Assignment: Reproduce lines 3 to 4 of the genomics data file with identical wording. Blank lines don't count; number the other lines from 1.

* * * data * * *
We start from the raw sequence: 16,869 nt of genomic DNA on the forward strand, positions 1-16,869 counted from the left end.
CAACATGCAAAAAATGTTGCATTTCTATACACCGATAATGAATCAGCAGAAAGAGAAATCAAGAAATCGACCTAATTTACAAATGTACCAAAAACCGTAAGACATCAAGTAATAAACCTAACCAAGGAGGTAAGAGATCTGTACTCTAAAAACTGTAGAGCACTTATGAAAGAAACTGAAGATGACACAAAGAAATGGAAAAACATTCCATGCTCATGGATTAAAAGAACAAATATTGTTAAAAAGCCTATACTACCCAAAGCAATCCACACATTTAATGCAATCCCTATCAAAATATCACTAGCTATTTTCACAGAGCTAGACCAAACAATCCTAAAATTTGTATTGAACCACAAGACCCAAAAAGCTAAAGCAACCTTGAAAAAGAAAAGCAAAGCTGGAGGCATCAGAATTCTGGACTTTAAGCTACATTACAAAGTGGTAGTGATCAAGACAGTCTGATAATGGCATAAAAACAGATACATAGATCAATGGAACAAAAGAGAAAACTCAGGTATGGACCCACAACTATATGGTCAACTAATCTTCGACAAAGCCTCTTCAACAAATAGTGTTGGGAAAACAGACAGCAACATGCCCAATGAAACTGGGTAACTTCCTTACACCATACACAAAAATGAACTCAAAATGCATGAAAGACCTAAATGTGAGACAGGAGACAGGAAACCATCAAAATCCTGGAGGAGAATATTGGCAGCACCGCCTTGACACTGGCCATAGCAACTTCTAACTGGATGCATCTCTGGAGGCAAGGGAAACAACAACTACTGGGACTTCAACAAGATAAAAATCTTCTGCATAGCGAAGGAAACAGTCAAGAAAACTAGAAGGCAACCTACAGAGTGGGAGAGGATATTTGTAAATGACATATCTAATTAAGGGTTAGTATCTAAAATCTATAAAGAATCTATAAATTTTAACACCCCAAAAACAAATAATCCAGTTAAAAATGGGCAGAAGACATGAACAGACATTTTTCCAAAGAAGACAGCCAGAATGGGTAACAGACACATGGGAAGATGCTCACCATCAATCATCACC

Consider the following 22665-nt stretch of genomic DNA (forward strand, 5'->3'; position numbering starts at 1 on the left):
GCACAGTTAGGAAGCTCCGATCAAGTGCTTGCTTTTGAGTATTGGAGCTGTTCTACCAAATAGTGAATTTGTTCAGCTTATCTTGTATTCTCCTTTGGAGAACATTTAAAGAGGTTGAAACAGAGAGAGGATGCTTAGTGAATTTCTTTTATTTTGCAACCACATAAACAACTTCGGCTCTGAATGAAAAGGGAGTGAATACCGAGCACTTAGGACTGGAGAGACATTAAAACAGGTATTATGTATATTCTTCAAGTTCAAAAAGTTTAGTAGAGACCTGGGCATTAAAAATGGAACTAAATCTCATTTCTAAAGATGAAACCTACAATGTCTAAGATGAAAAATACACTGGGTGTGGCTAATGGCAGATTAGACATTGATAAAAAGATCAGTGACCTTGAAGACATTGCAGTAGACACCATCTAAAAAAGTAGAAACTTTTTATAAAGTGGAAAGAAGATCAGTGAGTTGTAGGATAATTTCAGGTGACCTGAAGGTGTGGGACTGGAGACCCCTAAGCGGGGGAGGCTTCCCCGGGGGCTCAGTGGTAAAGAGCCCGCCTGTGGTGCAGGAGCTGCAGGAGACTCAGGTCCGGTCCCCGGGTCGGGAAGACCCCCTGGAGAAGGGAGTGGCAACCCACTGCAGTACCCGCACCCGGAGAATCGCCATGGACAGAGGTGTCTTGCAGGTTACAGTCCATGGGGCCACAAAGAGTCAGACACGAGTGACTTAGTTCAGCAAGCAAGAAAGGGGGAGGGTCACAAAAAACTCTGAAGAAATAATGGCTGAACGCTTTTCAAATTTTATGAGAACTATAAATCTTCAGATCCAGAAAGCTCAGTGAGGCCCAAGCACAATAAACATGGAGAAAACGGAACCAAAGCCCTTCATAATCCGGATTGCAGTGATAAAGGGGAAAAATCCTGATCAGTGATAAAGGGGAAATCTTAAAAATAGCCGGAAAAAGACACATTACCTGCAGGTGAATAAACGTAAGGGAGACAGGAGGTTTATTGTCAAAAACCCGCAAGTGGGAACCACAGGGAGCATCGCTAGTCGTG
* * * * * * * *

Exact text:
Consider the following 22665-nt stretch of genomic DNA (forward strand, 5'->3'; position numbering starts at 1 on the left):
GCACAGTTAGGAAGCTCCGATCAAGTGCTTGCTTTTGAGTATTGGAGCTGTTCTACCAAATAGTGAATTTGTTCAGCTTATCTTGTATTCTCCTTTGGAGAACATTTAAAGAGGTTGAAACAGAGAGAGGATGCTTAGTGAATTTCTTTTATTTTGCAACCACATAAACAACTTCGGCTCTGAATGAAAAGGGAGTGAATACCGAGCACTTAGGACTGGAGAGACATTAAAACAGGTATTATGTATATTCTTCAAGTTCAAAAAGTTTAGTAGAGACCTGGGCATTAAAAATGGAACTAAATCTCATTTCTAAAGATGAAACCTACAATGTCTAAGATGAAAAATACACTGGGTGTGGCTAATGGCAGATTAGACATTGATAAAAAGATCAGTGACCTTGAAGACATTGCAGTAGACACCATCTAAAAAAGTAGAAACTTTTTATAAAGTGGAAAGAAGATCAGTGAGTTGTAGGATAATTTCAGGTGACCTGAAGGTGTGGGACTGGAGACCCCTAAGCGGGGGAGGCTTCCCCGGGGGCTCAGTGGTAAAGAGCCCGCCTGTGGTGCAGGAGCTGCAGGAGACTCAGGTCCGGTCCCCGGGTCGGGAAGACCCCCTGGAGAAGGGAGTGGCAACCCACTGCAGTACCCGCACCCGGAGAATCGCCATGGACAGAGGTGTCTTGCAGGTTACAGTCCATGGGGCCACAAAGAGTCAGACACGAGTGACTTAGTTCAGCAAGCAAGAAAGGGGGAGGGTCACAAAAAACTCTGAAGAAATAATGGCTGAACGCTTTTCAAATTTTATGAGAACTATAAATCTTCAGATCCAGAAAGCTCAGTGAGGCCCAAGCACAATAAACATGGAGAAAACGGAACCAAAGCCCTTCATAATCCGGATTGCAGTGATAAAGGGGAAAAATCCTGATCAGTGATAAAGGGGAAATCTTAAAAATAGCCGGAAAAAGACACATTACCTGCAGGTGAATAAACGTAAGGGAGACAGGAGGTTTATTGTCAAAAACCCGCAAGTGGGAACCACAGGGAGCATCGCTAGTCGTG